Both Coverdale and Martin agree that going into winter months, a senior horse should carry at least a 5 BCS score, but a 6 may be better.
“Don’t wait to start building a horse up,” says Martin. “The horse needs to go into Thanksgiving with a ‘lunchbox’ on them, a little extra weight. It is difﬁcult for an old horse to gain in the wintertime.”
A horse that is no longer maintaining body condition on its usual feed is showing signs of poor digestion, says Coverdale. There are several factors that impact a senior horse’s nutrition and body condition, and its nutritional needs.
Digestion begins with chewing, according to Coverdale. To take in nutrients, a horse must be able to chew feed. Martin says poor tooth condition is one of the ﬁrst signs a horse needs a senior or complete feed.
“Teeth are the limiting factor on how well a horse can handle its feed,” he says. “I’m a big fan of alfalfa, whether soaking some cubes or alfalfa hay, for a horse with good teeth. it encourages horses to drink water because of the high nitrogen con-tent in the protein, and alfalfa is easier to digest and easier on the stomach.”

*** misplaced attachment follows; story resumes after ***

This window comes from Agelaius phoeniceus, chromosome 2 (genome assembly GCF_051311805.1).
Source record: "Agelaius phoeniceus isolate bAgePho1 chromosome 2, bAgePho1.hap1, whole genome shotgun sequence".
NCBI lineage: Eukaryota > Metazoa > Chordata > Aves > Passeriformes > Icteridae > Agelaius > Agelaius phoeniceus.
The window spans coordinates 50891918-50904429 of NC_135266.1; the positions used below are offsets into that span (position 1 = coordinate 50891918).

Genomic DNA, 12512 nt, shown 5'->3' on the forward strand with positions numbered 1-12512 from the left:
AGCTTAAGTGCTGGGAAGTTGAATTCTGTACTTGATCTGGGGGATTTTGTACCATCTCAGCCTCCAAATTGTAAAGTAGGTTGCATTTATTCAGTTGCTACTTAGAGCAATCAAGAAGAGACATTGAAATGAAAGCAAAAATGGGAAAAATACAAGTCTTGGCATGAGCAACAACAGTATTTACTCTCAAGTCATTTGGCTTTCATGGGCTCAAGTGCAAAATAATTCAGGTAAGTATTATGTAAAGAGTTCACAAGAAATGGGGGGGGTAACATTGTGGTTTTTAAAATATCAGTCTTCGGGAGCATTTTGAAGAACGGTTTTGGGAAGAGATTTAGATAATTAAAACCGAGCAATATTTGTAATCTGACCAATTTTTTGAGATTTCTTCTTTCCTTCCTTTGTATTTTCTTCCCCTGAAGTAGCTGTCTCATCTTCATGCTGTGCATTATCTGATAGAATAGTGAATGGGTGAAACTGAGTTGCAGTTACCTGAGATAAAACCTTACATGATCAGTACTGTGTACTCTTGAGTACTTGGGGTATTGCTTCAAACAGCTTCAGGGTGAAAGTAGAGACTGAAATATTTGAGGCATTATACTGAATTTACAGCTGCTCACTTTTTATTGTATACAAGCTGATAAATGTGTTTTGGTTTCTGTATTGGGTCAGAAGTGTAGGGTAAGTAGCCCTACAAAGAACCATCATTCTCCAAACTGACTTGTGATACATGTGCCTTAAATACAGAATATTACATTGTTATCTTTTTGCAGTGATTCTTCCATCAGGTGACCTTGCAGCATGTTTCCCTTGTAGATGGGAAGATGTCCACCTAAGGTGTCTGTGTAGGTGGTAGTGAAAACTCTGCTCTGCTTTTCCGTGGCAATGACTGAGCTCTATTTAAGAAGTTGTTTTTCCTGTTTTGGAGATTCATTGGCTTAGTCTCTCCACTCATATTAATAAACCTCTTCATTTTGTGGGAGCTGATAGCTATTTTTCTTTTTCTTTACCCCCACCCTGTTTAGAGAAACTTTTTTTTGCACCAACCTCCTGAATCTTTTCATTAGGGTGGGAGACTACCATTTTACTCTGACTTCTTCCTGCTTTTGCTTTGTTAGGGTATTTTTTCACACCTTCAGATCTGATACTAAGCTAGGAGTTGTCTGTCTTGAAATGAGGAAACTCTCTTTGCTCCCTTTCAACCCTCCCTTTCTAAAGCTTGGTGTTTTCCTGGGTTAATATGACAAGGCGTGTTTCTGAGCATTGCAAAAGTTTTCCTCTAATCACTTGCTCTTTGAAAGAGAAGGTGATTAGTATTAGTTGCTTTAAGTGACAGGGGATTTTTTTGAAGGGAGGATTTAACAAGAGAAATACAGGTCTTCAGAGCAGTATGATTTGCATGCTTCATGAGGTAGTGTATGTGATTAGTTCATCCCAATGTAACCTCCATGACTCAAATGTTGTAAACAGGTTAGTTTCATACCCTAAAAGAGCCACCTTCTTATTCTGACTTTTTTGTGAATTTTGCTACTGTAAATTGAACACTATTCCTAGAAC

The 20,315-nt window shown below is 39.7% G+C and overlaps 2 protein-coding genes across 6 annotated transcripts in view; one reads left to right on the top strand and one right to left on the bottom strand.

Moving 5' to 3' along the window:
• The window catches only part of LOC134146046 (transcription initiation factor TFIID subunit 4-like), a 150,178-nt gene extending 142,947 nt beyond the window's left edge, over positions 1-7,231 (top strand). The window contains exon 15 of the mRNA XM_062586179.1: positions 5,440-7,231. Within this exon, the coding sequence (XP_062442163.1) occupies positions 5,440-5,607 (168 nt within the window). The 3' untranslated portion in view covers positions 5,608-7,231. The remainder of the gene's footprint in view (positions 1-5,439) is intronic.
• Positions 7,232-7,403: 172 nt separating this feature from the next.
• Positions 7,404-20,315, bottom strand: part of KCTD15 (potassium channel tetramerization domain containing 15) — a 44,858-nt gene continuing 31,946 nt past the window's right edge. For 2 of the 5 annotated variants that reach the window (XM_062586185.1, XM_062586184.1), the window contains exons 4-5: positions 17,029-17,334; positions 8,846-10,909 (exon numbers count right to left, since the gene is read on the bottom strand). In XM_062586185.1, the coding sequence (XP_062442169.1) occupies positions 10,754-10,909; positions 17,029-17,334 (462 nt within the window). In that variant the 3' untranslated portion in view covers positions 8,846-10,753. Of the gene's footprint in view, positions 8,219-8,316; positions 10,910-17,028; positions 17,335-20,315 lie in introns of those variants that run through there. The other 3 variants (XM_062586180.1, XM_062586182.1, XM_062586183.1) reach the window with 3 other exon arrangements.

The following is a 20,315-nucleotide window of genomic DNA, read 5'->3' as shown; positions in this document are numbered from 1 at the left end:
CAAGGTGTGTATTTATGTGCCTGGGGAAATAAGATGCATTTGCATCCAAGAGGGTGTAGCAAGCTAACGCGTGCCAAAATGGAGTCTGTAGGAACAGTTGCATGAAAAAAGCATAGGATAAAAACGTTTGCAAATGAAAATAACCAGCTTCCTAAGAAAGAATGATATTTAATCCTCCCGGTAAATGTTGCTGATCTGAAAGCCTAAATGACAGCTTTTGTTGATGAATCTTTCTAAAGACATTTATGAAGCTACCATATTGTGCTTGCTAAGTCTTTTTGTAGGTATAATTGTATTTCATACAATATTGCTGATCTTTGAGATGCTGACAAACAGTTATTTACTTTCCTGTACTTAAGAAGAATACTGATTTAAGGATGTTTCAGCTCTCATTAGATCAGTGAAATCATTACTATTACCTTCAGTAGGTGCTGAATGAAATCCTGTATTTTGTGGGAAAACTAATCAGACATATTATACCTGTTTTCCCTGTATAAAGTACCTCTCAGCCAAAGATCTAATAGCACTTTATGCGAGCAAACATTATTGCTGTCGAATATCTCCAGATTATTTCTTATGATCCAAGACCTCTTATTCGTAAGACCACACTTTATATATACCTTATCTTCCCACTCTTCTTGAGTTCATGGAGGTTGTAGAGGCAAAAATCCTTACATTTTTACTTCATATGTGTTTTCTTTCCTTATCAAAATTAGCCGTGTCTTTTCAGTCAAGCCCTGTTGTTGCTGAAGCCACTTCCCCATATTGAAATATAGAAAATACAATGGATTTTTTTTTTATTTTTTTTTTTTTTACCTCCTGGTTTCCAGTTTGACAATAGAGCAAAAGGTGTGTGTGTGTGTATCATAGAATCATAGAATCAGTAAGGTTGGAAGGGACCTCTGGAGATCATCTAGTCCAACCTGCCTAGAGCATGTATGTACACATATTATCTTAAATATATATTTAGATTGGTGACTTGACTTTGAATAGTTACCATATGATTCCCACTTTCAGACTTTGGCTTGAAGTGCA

Alfalfa is considered a legume type of forage, and all horses need to consume a minimum of 1 percent of their body weight in forage daily. Coverdale says most adult horses willingly consume about 2 percent of their body weight in total dry matter, including concentrate feed and forage.
“Commonly, people see the horse is not maintaining weight so the owner ups the amount of grain,” says Coverdale. “With senior horses on high-grain diets, adding more grain creates greater risk of colic, laminitis and digestive upset.
“Changing to a higher-quality forage is one way to get extra calories into a horse without excessive feeding. That is also beneficial to a horse that has difficulty with forage intake and doesn’t chew well. If this horse can only consume a minimal amount of forage, I want to make sure it is high quality. We evaluate energy in mega-calories, and grass forage runs between .6 and .8 mega-calories per pound. Legumes, like alfalfa, are closer to .8 to 1. Mixing grass and legume forages is also a great idea, especially in an area of the country where alfalfa isn’t commonly grown and you pay a premium.”
In winter, horses deplete energy stores simply trying to stay warm. Offering extra forage is one way to help.
“Forage provides heat through fermentation,” she says. “A senior horse doesn’t regulate its body warmth as well, so having forage can keep it from expending energy to keep warm. Throw more hay at night when temperatures drop. You can keep a good body condition score that way.”